Adobe Adds Photoshop Tools to Retail Analytics
Adobe, the content manager that has increasingly been migrating toward digital marketing, is attempting to bring its popular Photoshop capabilities to bear in its updated retail analytics platform.
San Jose-based Adobe (NASDAQ: ADBE) said Tuesday (Sept. 10) its analytics framework provides a fuller picture of customer preferences based on upgrades that attempt to leverage Photoshop’s foundational logic and functionality. Those analytics tools run on top of Adobe’s platform that links online, off-line and third-party data.
The “Experience Platform” targeted at retailers and the service industry is tailored to support customer data such as point-of-sale transactions. AI and machine learning capabilities through Adobe Sensei are designed to add automation and predictive capabilities.
The platform includes pre-built AI and machine learning models that can be trained to make better predictions about customer preferences. Other recommendations features include identifying the best way forward to automate business processes.
Predictive analytics features include anomaly detection, contribution analysis and segment comparisons. Sensei also adds metadata and generates recommendations such as when to send special offers to customers.
Adobe is attempting to split the uprights with an analytics platform that is sufficiently advanced for data scientists but accessible to business users. To that end, a reporting engine generates visualizations that in turn create better ways to query data relevant to a manager’s responsibilities. Data can be queried using SQL or integrated with business intelligence tools like Microsoft Power BI.
Visualizations cover consumer preferences ranging from best-selling products to the most popular brand names as well as how online customers tracked down a product to metrics such as revenue-per-visit and conversion rates.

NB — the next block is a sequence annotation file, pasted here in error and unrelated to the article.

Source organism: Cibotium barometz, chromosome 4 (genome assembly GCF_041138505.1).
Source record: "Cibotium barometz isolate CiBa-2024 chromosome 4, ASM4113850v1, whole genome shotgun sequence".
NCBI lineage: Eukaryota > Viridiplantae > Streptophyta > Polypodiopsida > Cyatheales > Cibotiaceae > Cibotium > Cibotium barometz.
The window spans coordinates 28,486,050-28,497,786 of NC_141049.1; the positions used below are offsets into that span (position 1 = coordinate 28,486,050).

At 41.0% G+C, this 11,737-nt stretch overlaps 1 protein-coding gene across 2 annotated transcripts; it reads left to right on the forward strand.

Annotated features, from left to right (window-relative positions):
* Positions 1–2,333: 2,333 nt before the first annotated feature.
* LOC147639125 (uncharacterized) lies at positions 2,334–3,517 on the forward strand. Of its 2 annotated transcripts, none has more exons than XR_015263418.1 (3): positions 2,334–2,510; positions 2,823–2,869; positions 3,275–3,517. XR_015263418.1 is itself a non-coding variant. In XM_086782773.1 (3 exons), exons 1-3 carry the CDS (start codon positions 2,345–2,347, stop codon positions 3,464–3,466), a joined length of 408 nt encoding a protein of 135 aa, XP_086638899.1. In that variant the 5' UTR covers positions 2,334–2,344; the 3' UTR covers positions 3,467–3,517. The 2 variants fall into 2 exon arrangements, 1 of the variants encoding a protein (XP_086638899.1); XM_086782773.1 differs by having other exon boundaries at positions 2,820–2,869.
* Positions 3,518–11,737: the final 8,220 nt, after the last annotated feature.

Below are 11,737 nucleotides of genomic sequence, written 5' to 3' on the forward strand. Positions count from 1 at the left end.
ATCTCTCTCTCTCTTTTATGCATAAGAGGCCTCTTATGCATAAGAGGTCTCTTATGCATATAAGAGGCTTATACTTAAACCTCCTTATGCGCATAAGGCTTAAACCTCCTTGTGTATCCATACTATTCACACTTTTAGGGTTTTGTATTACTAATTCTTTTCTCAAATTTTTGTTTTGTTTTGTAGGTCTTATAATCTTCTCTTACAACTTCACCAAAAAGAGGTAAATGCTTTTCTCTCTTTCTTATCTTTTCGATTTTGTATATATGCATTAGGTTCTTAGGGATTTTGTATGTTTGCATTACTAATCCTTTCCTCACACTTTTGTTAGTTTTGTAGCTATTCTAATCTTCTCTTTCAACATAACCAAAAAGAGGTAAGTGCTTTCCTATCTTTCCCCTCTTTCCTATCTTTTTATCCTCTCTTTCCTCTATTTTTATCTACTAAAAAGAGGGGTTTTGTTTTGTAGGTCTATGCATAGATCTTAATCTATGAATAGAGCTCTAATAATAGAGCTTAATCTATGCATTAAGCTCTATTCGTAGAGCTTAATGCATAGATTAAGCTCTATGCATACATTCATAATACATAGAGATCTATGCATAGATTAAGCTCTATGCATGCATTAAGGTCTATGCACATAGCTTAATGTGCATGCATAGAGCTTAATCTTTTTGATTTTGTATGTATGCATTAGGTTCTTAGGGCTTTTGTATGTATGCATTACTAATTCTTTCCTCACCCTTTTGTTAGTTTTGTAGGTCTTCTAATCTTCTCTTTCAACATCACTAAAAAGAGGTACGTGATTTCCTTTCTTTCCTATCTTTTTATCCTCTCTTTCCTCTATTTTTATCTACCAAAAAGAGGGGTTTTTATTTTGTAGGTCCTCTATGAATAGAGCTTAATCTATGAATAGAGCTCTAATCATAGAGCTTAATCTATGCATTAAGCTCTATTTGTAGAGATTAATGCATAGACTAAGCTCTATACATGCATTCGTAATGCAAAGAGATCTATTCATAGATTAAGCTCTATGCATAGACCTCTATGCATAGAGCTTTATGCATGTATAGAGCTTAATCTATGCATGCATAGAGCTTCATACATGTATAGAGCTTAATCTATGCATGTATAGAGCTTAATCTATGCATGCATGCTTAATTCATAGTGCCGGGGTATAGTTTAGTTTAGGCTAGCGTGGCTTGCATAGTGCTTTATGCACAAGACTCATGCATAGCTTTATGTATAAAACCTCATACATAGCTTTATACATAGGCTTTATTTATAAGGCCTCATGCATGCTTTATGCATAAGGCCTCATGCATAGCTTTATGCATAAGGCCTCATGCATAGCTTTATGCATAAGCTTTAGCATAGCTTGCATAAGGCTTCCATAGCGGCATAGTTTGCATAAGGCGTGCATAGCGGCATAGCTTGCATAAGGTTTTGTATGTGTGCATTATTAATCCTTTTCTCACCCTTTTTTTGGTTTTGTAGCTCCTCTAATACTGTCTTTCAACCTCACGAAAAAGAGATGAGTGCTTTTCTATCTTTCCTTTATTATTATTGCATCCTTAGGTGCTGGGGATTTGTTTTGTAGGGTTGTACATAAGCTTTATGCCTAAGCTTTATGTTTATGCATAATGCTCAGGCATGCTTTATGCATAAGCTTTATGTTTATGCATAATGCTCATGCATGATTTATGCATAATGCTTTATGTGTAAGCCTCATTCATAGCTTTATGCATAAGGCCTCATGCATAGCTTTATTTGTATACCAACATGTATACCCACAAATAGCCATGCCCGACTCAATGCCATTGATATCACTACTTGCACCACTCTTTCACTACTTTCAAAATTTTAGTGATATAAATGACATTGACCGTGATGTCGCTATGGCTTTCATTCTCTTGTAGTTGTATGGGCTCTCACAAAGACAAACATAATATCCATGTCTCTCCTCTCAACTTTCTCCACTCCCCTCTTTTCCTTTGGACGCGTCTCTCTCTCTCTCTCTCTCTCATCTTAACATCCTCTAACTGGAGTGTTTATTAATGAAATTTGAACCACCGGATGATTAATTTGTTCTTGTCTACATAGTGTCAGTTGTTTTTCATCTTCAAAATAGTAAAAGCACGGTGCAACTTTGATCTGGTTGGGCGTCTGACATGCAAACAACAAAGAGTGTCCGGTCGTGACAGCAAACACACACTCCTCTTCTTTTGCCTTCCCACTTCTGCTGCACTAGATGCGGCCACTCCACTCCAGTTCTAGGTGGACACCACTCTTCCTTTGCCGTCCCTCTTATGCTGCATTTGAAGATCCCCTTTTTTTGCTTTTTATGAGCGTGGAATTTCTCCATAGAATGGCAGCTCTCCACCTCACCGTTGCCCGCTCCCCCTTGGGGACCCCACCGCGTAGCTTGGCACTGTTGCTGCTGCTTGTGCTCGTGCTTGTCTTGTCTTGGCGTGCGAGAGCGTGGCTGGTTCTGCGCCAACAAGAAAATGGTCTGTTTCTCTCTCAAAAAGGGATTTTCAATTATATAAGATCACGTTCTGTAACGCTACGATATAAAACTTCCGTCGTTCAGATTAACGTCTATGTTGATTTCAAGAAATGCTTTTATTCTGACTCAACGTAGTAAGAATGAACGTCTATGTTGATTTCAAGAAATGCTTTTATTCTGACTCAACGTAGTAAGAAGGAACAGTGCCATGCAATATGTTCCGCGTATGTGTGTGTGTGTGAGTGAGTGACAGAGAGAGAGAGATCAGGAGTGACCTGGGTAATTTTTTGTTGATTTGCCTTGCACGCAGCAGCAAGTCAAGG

Among the consumer data proving more useful to retailers are device analytics, which Adobe touts as a way “to understand customers as people and not just devices.” Hence, its customer experience platform leverages graphs and data to track device usage, then merges those data into a single stream. The idea is to give retailers a better idea how consumers navigate across different devices.
The analytics platform upgrade reflects Adobe’s steady shift into retail analytics since it acquired early web analytics pioneer Omniture a decade ago. The company eventually rolled Omniture and other analytics acquisitions into its marketing cloud around 2012.
Since then, retail analytics vendors such as Adobe have been striving to deliver tools that can cope with an explosion of data sources ranging from e-commerce to social media as well as new BI tools. One result, industry observers note, are organizational structures that aren’t properly aligned to get the most out of analytics infrastructure.
Hence, retail analytics specialists like Adobe are touting new tools that squeeze more productivity out of existing tools while adding Photoshop-inspired data analysis to business intelligence operations.